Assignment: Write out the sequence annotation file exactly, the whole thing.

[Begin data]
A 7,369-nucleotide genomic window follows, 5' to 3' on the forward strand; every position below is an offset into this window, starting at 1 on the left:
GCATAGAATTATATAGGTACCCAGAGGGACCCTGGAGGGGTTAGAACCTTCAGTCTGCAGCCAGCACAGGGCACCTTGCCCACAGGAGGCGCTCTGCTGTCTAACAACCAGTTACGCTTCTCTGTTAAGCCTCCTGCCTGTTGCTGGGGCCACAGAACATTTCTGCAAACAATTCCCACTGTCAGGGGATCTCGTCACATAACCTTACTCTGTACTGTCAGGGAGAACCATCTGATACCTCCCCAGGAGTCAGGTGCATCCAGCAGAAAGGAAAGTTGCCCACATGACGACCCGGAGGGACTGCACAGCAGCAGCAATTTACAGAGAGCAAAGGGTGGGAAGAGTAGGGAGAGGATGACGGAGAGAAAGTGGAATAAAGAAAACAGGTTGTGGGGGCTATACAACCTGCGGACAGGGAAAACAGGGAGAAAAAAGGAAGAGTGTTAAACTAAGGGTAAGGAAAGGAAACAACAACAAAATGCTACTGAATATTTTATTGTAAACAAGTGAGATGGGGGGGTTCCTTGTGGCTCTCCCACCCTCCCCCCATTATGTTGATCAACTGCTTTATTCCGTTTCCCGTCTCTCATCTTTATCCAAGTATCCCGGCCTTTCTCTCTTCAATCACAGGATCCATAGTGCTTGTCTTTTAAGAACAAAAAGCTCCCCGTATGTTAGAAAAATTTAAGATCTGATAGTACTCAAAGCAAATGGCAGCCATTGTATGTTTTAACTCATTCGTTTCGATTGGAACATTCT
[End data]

A 7,369-nucleotide genomic window follows, 5' to 3' on the forward strand; every position below is an offset into this window, starting at 1 on the left:
GCATAGAATTATATAGGTACCCAGAGGGACCCTGGAGGGGTTAGAACCTTCAGTCTGCAGCCAGCACAGGGCACCTTGCCCACAGGAGGCGCTCTGCTGTCTAACAACCAGTTACGCTTCTCTGTTAAGCCTCCTGCCTGTTGCTGGGGCCACAGAACATTTCTGCAAACAATTCCCACTGTCAGGGGATCTCGTCACATAACCTTACTCTGTACTGTCAGGGAGAACCATCTGATACCTCCCCAGGAGTCAGGTGCATCCAGCAGAAAGGAAAGTTGCCCACATGACGACCCGGAGGGACTGCACAGCAGCAGCAATTTACAGAGAGCAAAGGGTGGGAAGAGTAGGGAGAGGATGACGGAGAGAAAGTGGAATAAAGAAAACAGGTTGTGGGGGCTATACAACCTGCGGACAGGGAAAACAGGGAGAAAAAAGGAAGAGTGTTAAACTAAGGGTAAGGAAAGGAAACAACAACAAAATGCTACTGAATATTTTATTGTAAACAAGTGAGATGGGGGGGTTCCTTGTGGCTCTCCCACCCTCCCCCCATTATGTTGATCAACTGCTTTATTCCGTTTCCCGTCTCTCATCTTTATCCAAGTATCCCGGCCTTTCTCTCTTCAATCACAGGATCCATAGTGCTTGTCTTTTAAGAACAAAAAGCTCCCCGTATGTTAGAAAAATTTAAGATCTGATAGTACTCAAAGCAAATGGCAGCCATTGTATGTTTTAACTCATTCGTTTCGATTGGAACATTCT